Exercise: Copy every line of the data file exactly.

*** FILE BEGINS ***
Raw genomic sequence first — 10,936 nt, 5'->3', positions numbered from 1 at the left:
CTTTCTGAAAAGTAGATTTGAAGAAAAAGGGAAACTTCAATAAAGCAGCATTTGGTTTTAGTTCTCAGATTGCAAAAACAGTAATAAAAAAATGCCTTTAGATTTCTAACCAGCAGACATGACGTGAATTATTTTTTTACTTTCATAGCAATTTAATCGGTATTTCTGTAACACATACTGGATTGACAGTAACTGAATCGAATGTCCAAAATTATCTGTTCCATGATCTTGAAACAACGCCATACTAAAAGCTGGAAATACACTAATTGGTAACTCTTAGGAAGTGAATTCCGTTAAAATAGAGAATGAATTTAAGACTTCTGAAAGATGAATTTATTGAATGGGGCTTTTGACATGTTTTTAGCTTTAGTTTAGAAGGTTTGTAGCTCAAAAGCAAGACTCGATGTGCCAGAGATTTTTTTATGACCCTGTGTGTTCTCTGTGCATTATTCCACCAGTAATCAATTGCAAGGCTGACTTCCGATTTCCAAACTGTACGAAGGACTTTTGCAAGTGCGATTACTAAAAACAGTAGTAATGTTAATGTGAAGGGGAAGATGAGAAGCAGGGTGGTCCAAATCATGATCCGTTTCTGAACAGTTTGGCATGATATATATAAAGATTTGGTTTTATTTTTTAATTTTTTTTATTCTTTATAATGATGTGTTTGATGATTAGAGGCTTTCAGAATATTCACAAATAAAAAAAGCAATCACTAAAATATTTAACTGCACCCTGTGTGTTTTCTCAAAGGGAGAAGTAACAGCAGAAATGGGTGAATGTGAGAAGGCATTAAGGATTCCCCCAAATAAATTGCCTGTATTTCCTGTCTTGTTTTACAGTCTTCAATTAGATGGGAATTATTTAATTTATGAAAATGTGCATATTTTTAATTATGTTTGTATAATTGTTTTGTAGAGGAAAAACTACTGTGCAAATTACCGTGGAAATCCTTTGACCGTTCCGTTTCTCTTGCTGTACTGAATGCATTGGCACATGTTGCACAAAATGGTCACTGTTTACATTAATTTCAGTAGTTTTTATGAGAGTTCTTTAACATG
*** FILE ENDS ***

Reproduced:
Raw genomic sequence first — 10,936 nt, 5'->3', positions numbered from 1 at the left:
CTTTCTGAAAAGTAGATTTGAAGAAAAAGGGAAACTTCAATAAAGCAGCATTTGGTTTTAGTTCTCAGATTGCAAAAACAGTAATAAAAAAATGCCTTTAGATTTCTAACCAGCAGACATGACGTGAATTATTTTTTTACTTTCATAGCAATTTAATCGGTATTTCTGTAACACATACTGGATTGACAGTAACTGAATCGAATGTCCAAAATTATCTGTTCCATGATCTTGAAACAACGCCATACTAAAAGCTGGAAATACACTAATTGGTAACTCTTAGGAAGTGAATTCCGTTAAAATAGAGAATGAATTTAAGACTTCTGAAAGATGAATTTATTGAATGGGGCTTTTGACATGTTTTTAGCTTTAGTTTAGAAGGTTTGTAGCTCAAAAGCAAGACTCGATGTGCCAGAGATTTTTTTATGACCCTGTGTGTTCTCTGTGCATTATTCCACCAGTAATCAATTGCAAGGCTGACTTCCGATTTCCAAACTGTACGAAGGACTTTTGCAAGTGCGATTACTAAAAACAGTAGTAATGTTAATGTGAAGGGGAAGATGAGAAGCAGGGTGGTCCAAATCATGATCCGTTTCTGAACAGTTTGGCATGATATATATAAAGATTTGGTTTTATTTTTTAATTTTTTTTATTCTTTATAATGATGTGTTTGATGATTAGAGGCTTTCAGAATATTCACAAATAAAAAAAGCAATCACTAAAATATTTAACTGCACCCTGTGTGTTTTCTCAAAGGGAGAAGTAACAGCAGAAATGGGTGAATGTGAGAAGGCATTAAGGATTCCCCCAAATAAATTGCCTGTATTTCCTGTCTTGTTTTACAGTCTTCAATTAGATGGGAATTATTTAATTTATGAAAATGTGCATATTTTTAATTATGTTTGTATAATTGTTTTGTAGAGGAAAAACTACTGTGCAAATTACCGTGGAAATCCTTTGACCGTTCCGTTTCTCTTGCTGTACTGAATGCATTGGCACATGTTGCACAAAATGGTCACTGTTTACATTAATTTCAGTAGTTTTTATGAGAGTTCTTTAACATG